The site has had a major overhaul. My piece for it today begins as follows:
On London's streets no teenage boy is free. His eyes are peeled, he keeps his head down and his senses ever alert to the danger of intimidation, assault or worse. His female counterparts too have grown more wary. Even if they've never been hurt or harmed or have heard of statistics showing they're unlikely to be, the young are nervous of streets they should be able to walk in tranquility. Some have greater cause for fear than others, not least those young males inhabiting the very twilight worlds from which the worst horrors flow.But all shudder at the muggings and killings of other boys their age, as do all who live in their neighbourhoods. Dangerous youths have always stalked big cities, their reputations casting long shadows. But has their influence ever been more grimly corrosive than it is in the capital today?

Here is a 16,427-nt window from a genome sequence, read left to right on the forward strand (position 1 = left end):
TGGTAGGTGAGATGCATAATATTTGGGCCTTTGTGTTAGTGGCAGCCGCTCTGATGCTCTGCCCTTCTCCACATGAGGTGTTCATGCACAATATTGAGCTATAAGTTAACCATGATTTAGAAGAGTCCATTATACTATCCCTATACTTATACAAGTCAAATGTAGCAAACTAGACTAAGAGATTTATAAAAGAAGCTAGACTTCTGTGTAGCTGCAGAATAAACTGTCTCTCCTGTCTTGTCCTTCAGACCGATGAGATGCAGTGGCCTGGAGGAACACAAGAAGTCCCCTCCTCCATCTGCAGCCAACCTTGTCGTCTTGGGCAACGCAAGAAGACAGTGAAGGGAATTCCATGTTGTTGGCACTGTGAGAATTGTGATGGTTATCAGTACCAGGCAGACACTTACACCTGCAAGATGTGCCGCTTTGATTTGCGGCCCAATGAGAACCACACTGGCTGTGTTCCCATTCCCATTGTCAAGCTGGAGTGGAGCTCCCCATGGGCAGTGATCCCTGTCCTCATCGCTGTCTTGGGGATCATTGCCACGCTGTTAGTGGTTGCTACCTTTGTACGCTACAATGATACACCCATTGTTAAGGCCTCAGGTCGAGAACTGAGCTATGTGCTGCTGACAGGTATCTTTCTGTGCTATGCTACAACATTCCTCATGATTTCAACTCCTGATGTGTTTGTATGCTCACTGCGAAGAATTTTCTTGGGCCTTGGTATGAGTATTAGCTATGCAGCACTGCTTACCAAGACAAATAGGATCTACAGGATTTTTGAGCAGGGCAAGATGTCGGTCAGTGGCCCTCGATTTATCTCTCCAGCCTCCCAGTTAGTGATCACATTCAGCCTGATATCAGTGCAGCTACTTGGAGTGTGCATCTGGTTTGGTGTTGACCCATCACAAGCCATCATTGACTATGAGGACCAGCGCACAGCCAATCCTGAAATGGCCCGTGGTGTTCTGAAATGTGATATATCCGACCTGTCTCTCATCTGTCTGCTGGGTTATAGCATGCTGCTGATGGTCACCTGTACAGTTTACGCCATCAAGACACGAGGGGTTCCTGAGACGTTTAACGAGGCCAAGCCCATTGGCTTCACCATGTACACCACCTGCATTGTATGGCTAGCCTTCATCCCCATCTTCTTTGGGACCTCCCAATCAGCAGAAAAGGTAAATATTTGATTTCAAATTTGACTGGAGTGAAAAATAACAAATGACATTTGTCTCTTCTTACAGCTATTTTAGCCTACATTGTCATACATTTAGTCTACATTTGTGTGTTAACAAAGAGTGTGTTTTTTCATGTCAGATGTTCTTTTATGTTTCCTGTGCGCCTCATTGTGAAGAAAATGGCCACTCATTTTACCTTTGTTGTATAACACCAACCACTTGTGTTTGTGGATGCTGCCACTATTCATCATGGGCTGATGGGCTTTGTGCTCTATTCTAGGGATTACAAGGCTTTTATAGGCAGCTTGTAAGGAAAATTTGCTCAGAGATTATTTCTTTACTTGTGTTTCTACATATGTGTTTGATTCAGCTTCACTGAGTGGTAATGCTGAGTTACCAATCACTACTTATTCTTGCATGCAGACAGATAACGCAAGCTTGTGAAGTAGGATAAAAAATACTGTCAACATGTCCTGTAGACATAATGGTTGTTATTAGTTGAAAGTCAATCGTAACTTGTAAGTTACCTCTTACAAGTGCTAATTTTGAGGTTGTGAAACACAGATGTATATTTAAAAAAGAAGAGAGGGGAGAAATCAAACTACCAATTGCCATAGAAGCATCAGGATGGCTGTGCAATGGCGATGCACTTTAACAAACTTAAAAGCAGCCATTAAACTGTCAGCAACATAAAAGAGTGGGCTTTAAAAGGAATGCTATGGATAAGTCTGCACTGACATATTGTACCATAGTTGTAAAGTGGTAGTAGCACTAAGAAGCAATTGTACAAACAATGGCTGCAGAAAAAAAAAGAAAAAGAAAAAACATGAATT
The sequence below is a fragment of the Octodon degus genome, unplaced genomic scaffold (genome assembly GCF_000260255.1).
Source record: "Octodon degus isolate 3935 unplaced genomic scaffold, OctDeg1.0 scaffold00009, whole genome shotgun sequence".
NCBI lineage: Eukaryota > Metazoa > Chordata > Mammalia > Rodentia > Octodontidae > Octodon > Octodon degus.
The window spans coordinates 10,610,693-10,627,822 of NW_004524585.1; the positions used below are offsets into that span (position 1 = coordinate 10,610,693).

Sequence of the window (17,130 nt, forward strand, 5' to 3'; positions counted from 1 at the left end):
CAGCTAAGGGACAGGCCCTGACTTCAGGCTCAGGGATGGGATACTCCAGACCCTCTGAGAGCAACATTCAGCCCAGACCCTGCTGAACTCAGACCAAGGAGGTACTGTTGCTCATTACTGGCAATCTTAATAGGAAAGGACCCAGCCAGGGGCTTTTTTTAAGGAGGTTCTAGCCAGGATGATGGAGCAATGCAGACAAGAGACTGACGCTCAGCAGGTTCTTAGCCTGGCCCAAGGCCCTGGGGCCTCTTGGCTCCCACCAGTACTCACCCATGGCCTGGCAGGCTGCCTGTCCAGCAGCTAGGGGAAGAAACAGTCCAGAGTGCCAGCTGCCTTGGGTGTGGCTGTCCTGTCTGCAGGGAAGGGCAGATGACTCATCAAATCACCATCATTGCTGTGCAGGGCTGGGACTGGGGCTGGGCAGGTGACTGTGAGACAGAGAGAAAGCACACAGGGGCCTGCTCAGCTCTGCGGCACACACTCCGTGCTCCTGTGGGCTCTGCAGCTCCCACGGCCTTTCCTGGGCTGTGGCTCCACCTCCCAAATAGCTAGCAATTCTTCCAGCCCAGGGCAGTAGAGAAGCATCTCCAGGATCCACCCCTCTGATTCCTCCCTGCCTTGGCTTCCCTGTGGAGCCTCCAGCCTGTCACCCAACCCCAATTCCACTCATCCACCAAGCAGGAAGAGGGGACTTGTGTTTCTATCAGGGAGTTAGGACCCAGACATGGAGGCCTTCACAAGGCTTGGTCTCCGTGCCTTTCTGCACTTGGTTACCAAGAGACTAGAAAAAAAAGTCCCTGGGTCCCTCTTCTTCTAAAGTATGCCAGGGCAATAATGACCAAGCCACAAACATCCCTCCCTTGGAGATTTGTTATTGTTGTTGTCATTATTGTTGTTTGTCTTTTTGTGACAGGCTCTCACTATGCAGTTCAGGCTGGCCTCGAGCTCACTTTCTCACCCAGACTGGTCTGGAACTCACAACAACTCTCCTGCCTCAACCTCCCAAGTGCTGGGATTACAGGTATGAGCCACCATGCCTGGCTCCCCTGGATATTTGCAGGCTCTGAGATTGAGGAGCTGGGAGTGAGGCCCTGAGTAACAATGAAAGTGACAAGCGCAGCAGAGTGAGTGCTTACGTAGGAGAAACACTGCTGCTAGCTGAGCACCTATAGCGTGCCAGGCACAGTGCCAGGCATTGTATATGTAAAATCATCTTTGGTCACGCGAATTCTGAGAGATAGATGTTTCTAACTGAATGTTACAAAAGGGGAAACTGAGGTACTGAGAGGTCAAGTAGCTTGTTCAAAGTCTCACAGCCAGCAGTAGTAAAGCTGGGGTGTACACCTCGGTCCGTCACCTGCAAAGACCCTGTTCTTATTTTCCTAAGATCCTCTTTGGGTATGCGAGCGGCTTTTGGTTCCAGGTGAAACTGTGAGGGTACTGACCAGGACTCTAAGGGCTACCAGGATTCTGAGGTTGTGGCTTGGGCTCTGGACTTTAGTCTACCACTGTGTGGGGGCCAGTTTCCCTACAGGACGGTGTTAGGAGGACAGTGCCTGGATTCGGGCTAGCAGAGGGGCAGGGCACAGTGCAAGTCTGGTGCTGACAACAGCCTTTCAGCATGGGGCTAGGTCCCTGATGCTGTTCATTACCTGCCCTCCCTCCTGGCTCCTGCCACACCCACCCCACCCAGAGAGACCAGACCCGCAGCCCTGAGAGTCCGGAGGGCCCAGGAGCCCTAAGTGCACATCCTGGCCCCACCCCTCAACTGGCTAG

One month into his mayoralty Boris Johnson has been busy being seen to be honouring campaign pledges to break this spell. Coming from a Conservative, his remedies have had a novel quality. At first they recalled the old, ignorant self-gratifying Tory "tough talk". Gradually, though, Johnson sketched in the other side of his policies: he was conscious that far more had to be done to divert those drawn to criminality down other paths; he displayed an intellectual grasp of why gang membership might offer security and a form of kinship unavailable elsewhere. Johnson's argument that Ken Livingstone was out of touch with ordinary Londoners' concerns could be persuasive when he addressed this theme. Now that he's won, we await delivery.
Now read on.